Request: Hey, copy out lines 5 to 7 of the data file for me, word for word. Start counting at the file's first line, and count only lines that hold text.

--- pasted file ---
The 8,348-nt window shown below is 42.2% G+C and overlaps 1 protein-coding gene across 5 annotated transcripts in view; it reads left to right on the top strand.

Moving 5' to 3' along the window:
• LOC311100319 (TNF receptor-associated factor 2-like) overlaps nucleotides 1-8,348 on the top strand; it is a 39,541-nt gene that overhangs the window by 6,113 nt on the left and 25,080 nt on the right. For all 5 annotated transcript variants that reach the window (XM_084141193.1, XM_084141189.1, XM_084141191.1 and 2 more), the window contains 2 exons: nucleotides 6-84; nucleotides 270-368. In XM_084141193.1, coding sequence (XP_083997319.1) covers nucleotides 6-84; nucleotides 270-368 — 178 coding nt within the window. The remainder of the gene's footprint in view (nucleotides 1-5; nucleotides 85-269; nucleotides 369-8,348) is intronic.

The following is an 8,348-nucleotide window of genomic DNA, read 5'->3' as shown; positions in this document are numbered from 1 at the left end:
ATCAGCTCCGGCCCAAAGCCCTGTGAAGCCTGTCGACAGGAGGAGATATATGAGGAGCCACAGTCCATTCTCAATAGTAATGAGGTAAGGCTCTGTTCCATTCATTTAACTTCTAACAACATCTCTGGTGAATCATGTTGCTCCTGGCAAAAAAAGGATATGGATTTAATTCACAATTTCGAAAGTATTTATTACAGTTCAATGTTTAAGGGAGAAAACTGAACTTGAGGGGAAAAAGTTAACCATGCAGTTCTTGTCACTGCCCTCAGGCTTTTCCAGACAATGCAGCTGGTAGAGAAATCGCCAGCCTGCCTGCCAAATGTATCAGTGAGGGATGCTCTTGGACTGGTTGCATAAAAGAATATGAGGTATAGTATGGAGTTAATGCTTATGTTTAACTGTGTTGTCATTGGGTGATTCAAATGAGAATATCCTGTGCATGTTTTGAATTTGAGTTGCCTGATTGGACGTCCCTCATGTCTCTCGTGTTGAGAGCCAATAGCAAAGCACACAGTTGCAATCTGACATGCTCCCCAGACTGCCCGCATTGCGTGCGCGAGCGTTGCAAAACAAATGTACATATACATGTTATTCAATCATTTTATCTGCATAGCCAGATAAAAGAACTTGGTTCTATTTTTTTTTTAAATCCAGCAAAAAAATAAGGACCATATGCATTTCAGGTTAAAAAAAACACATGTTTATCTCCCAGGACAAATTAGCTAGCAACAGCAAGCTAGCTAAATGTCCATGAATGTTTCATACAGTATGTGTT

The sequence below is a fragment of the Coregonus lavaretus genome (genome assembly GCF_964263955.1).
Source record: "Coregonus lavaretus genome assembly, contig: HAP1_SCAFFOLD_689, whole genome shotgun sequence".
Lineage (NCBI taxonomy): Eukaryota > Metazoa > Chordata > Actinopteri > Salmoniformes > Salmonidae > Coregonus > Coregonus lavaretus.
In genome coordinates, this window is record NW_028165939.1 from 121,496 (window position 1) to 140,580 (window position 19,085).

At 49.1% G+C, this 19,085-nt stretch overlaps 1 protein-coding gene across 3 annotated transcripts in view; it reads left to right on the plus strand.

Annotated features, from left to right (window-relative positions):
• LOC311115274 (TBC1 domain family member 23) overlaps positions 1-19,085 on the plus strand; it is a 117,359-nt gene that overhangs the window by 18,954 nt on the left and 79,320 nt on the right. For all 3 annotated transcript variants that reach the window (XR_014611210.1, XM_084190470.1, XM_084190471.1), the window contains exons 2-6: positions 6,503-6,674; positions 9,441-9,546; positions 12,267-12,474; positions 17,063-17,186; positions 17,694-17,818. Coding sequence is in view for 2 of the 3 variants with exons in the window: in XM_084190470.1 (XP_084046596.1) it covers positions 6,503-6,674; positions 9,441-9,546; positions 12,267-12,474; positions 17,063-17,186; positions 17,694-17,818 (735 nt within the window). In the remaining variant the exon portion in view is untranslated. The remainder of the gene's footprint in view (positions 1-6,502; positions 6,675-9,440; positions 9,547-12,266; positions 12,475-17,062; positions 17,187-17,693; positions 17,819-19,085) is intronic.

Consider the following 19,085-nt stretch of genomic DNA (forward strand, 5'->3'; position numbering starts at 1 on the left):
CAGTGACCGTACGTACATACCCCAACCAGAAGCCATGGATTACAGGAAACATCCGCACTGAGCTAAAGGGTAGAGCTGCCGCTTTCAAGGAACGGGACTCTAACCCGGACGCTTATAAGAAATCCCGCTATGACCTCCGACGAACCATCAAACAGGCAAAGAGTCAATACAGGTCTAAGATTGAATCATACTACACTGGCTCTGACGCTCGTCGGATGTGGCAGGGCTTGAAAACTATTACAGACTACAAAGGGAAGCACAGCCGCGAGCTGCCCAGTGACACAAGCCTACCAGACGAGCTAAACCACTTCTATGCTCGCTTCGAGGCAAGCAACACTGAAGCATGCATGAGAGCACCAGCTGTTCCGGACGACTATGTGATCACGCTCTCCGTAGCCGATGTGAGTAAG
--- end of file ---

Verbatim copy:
ATCAGCTCCGGCCCAAAGCCCTGTGAAGCCTGTCGACAGGAGGAGATATATGAGGAGCCACAGTCCATTCTCAATAGTAATGAGGTAAGGCTCTGTTCCATTCATTTAACTTCTAACAACATCTCTGGTGAATCATGTTGCTCCTGGCAAAAAAAGGATATGGATTTAATTCACAATTTCGAAAGTATTTATTACAGTTCAATGTTTAAGGGAGAAAACTGAACTTGAGGGGAAAAAGTTAACCATGCAGTTCTTGTCACTGCCCTCAGGCTTTTCCAGACAATGCAGCTGGTAGAGAAATCGCCAGCCTGCCTGCCAAATGTATCAGTGAGGGATGCTCTTGGACTGGTTGCATAAAAGAATATGAGGTATAGTATGGAGTTAATGCTTATGTTTAACTGTGTTGTCATTGGGTGATTCAAATGAGAATATCCTGTGCATGTTTTGAATTTGAGTTGCCTGATTGGACGTCCCTCATGTCTCTCGTGTTGAGAGCCAATAGCAAAGCACACAGTTGCAATCTGACATGCTCCCCAGACTGCCCGCATTGCGTGCGCGAGCGTTGCAAAACAAATGTACATATACATGTTATTCAATCATTTTATCTGCATAGCCAGATAAAAGAACTTGGTTCTATTTTTTTTTTAAATCCAGCAAAAAAATAAGGACCATATGCATTTCAGGTTAAAAAAAACACATGTTTATCTCCCAGGACAAATTAGCTAGCAACAGCAAGCTAGCTAAATGTCCATGAATGTTTCATACAGTATGTGTT

The sequence below is a fragment of the Coregonus lavaretus genome (genome assembly GCF_964263955.1).
Source record: "Coregonus lavaretus genome assembly, contig: HAP1_SCAFFOLD_689, whole genome shotgun sequence".